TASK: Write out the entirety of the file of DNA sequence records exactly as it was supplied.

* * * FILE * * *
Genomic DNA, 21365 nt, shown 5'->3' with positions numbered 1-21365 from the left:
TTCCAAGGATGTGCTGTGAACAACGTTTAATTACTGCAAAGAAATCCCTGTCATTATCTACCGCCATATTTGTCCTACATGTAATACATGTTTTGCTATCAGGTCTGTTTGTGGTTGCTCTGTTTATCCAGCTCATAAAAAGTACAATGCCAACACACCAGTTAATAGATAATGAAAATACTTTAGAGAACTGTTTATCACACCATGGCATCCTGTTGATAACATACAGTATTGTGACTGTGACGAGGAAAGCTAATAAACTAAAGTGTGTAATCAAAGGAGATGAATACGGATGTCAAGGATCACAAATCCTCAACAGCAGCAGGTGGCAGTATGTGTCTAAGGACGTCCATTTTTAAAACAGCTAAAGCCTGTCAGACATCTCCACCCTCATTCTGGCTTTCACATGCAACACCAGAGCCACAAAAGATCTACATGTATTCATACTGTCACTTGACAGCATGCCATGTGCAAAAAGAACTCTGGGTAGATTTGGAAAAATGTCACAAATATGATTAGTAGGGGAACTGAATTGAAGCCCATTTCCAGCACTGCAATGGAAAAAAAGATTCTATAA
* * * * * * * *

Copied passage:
Genomic DNA, 21365 nt, shown 5'->3' with positions numbered 1-21365 from the left:
TTCCAAGGATGTGCTGTGAACAACGTTTAATTACTGCAAAGAAATCCCTGTCATTATCTACCGCCATATTTGTCCTACATGTAATACATGTTTTGCTATCAGGTCTGTTTGTGGTTGCTCTGTTTATCCAGCTCATAAAAAGTACAATGCCAACACACCAGTTAATAGATAATGAAAATACTTTAGAGAACTGTTTATCACACCATGGCATCCTGTTGATAACATACAGTATTGTGACTGTGACGAGGAAAGCTAATAAACTAAAGTGTGTAATCAAAGGAGATGAATACGGATGTCAAGGATCACAAATCCTCAACAGCAGCAGGTGGCAGTATGTGTCTAAGGACGTCCATTTTTAAAACAGCTAAAGCCTGTCAGACATCTCCACCCTCATTCTGGCTTTCACATGCAACACCAGAGCCACAAAAGATCTACATGTATTCATACTGTCACTTGACAGCATGCCATGTGCAAAAAGAACTCTGGGTAGATTTGGAAAAATGTCACAAATATGATTAGTAGGGGAACTGAATTGAAGCCCATTTCCAGCACTGCAATGGAAAAAAAGATTCTATAA